Scimitar-Horned Oryx

STATUSExtinct in the Wild


DIETGrasses, acacia pods, shrubs, succulent bulbs, wild melons, cucumbers, tubers, fruits, and leaves

RANGENative to sub-Sahara Africa

HABITATSub-desert, annual grassland steppe areas, wooded interdunal depressions, and vegetated ephemeral watercourses

Scimitar-Horned Oryx

Physical Description

Scimitar-Horned Oryx average 4.6 feet tall at the shoulder, and their head and body length is between 4.9 to 7.5 feet. They weigh between 220 to 460 pounds. They are mostly white with reddish brown necks and marks on the face and a long, dark, tufted tail. Their black skin and tip of the tongue protects against sunburn while enlarged hooves enable the oryx to walk easily on sand. Both male and female scimitar-horned oryx have long, ridged, sharp-tipped and curved backwards horns that grow to be several feet long.


In the wild, their predators have included animals such as lions, hyena, leopards, Cape hunting dogs.


Their lifespan in the wild is unknown, but in human care, they have been known to live into their twenties.


They will give birth after an approximately 8 month gestation period and will give birth to one calf, which will weigh 20-33 lb. Calves are weaned at about 4.5 months old.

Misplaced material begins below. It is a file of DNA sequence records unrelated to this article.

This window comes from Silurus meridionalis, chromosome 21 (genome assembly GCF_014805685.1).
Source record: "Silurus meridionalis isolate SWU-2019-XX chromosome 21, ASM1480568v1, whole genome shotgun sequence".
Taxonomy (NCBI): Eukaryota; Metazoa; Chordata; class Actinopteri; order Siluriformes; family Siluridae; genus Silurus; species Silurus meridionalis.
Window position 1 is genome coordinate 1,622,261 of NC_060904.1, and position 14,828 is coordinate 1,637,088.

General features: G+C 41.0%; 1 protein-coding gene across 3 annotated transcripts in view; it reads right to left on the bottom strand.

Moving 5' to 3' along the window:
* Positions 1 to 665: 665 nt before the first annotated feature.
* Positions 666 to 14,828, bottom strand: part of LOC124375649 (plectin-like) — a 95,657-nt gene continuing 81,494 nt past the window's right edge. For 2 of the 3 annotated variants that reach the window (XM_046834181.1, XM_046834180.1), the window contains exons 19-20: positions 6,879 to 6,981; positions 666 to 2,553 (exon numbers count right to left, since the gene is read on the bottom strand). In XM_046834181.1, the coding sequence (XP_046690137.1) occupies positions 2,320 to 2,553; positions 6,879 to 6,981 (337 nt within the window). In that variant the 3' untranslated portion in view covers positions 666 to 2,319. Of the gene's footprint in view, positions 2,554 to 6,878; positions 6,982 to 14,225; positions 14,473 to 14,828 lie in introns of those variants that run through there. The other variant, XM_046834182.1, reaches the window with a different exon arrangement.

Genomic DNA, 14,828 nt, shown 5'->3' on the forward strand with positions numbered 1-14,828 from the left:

Fun Facts

  • The oryx is a herd animal that would typically have been found in herds of 20-40 animals with a dominant male; males can be very aggressive toward each other. They sometimes formed herds of over a 1,000 individuals during migrations.
  • Their name comes from the shape of their horns which are curved like Arabian swords called scimitars.

Conservation Messaging

As an Association of Zoos and Aquariums (AZA) accredited facility, the Lehigh Valley Zoo is proud to play a role in the conservation community through participation in Species Survival Plans, or SSPs. This means our Scimitar-horned Oryx are part of a breeding program where we help to maintain captive populations that are both genetically diverse and demographically stable.

By visiting the Lehigh Valley Zoo and other AZA member institutions, you’re supporting the highest level of animal care and welfare, along with the promotion of conservation of animals such as the Scimitar-horned Oryx.

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